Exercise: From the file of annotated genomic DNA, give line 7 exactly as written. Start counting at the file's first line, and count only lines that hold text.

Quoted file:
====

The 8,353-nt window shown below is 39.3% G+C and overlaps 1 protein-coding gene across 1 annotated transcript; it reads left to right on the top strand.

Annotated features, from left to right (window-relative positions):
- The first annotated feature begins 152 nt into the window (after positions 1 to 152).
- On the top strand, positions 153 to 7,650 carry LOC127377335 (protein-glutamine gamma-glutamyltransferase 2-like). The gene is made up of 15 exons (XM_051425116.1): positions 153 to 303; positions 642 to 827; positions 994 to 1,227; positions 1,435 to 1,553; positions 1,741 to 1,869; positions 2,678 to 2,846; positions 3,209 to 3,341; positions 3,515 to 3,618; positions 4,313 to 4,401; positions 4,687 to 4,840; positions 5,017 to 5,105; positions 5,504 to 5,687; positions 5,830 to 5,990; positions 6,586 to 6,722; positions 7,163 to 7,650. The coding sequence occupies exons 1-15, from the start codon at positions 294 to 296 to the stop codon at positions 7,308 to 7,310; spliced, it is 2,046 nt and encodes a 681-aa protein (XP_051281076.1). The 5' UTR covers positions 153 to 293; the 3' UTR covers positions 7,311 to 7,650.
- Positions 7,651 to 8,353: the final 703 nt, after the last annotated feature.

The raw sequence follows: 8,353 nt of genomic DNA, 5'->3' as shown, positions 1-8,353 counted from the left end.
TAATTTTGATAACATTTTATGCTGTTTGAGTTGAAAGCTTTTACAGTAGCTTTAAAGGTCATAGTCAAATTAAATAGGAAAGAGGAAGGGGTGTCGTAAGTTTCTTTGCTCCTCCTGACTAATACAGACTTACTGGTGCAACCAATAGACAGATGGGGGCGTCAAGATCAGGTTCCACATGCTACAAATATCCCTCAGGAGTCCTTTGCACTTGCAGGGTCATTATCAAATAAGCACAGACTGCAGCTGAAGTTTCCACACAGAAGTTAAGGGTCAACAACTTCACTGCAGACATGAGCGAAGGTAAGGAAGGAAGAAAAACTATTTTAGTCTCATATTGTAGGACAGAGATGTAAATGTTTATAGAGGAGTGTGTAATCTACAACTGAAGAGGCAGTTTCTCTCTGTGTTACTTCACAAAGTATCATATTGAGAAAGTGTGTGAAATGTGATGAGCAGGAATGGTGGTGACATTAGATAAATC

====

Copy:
TAATTTTGATAACATTTTATGCTGTTTGAGTTGAAAGCTTTTACAGTAGCTTTAAAGGTCATAGTCAAATTAAATAGGAAAGAGGAAGGGGTGTCGTAAGTTTCTTTGCTCCTCCTGACTAATACAGACTTACTGGTGCAACCAATAGACAGATGGGGGCGTCAAGATCAGGTTCCACATGCTACAAATATCCCTCAGGAGTCCTTTGCACTTGCAGGGTCATTATCAAATAAGCACAGACTGCAGCTGAAGTTTCCACACAGAAGTTAAGGGTCAACAACTTCACTGCAGACATGAGCGAAGGTAAGGAAGGAAGAAAAACTATTTTAGTCTCATATTGTAGGACAGAGATGTAAATGTTTATAGAGGAGTGTGTAATCTACAACTGAAGAGGCAGTTTCTCTCTGTGTTACTTCACAAAGTATCATATTGAGAAAGTGTGTGAAATGTGATGAGCAGGAATGGTGGTGACATTAGATAAATC